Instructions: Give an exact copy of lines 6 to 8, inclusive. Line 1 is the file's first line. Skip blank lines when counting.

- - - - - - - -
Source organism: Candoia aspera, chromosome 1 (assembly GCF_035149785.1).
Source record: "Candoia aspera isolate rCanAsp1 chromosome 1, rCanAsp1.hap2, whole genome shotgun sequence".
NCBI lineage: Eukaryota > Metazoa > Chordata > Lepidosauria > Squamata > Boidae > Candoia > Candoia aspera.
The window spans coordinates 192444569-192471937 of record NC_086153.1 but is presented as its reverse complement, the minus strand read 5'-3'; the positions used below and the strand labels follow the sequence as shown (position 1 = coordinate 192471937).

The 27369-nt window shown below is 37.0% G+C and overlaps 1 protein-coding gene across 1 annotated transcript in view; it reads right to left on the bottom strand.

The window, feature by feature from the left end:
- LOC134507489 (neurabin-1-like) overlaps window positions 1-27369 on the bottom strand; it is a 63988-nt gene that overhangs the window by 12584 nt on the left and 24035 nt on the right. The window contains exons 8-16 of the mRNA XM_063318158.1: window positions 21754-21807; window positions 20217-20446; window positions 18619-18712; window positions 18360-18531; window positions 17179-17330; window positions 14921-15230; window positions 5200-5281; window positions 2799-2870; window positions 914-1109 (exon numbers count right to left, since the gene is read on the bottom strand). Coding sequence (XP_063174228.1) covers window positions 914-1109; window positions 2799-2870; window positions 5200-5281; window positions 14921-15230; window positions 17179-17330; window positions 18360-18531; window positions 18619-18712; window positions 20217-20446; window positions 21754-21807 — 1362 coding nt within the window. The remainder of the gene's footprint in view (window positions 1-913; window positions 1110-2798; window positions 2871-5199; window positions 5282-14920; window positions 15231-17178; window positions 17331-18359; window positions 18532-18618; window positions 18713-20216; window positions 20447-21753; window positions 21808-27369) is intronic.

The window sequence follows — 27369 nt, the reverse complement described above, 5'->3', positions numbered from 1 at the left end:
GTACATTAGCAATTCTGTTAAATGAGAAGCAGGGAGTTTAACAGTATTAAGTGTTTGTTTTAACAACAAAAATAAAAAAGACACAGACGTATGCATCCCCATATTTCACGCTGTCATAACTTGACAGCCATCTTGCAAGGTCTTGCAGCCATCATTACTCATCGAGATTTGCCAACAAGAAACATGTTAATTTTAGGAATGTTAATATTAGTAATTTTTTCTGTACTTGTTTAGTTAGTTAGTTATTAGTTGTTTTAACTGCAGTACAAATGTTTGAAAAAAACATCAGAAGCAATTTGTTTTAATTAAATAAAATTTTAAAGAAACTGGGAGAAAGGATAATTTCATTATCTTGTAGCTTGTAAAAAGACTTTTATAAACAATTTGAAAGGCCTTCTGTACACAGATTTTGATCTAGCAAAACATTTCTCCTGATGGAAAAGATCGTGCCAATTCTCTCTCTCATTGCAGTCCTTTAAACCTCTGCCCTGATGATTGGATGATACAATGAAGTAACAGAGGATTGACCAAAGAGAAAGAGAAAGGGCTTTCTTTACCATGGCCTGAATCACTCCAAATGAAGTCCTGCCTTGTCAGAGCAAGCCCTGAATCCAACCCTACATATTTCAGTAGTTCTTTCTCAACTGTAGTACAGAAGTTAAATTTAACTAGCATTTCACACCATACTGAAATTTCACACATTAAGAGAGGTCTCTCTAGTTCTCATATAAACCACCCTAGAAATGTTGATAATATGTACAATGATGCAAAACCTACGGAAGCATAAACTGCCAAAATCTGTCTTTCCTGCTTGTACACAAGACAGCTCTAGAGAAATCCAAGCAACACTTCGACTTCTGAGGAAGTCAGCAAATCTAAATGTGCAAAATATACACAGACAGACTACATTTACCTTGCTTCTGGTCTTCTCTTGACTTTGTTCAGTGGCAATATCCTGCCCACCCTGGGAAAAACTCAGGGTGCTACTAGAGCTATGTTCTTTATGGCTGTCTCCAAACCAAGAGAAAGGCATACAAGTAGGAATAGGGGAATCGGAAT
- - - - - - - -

The window, feature by feature from the left end:
- LOC134507489 (neurabin-1-like) overlaps window positions 1-27369 on the bottom strand; it is a 63988-nt gene that overhangs the window by 12584 nt on the left and 24035 nt on the right. The window contains exons 8-16 of the mRNA XM_063318158.1: window positions 21754-21807; window positions 20217-20446; window positions 18619-18712; window positions 18360-18531; window positions 17179-17330; window positions 14921-15230; window positions 5200-5281; window positions 2799-2870; window positions 914-1109 (exon numbers count right to left, since the gene is read on the bottom strand). Coding sequence (XP_063174228.1) covers window positions 914-1109; window positions 2799-2870; window positions 5200-5281; window positions 14921-15230; window positions 17179-17330; window positions 18360-18531; window positions 18619-18712; window positions 20217-20446; window positions 21754-21807 — 1362 coding nt within the window. The remainder of the gene's footprint in view (window positions 1-913; window positions 1110-2798; window positions 2871-5199; window positions 5282-14920; window positions 15231-17178; window positions 17331-18359; window positions 18532-18618; window positions 18713-20216; window positions 20447-21753; window positions 21808-27369) is intronic.

The window sequence follows — 27369 nt, the reverse complement described above, 5'->3', positions numbered from 1 at the left end: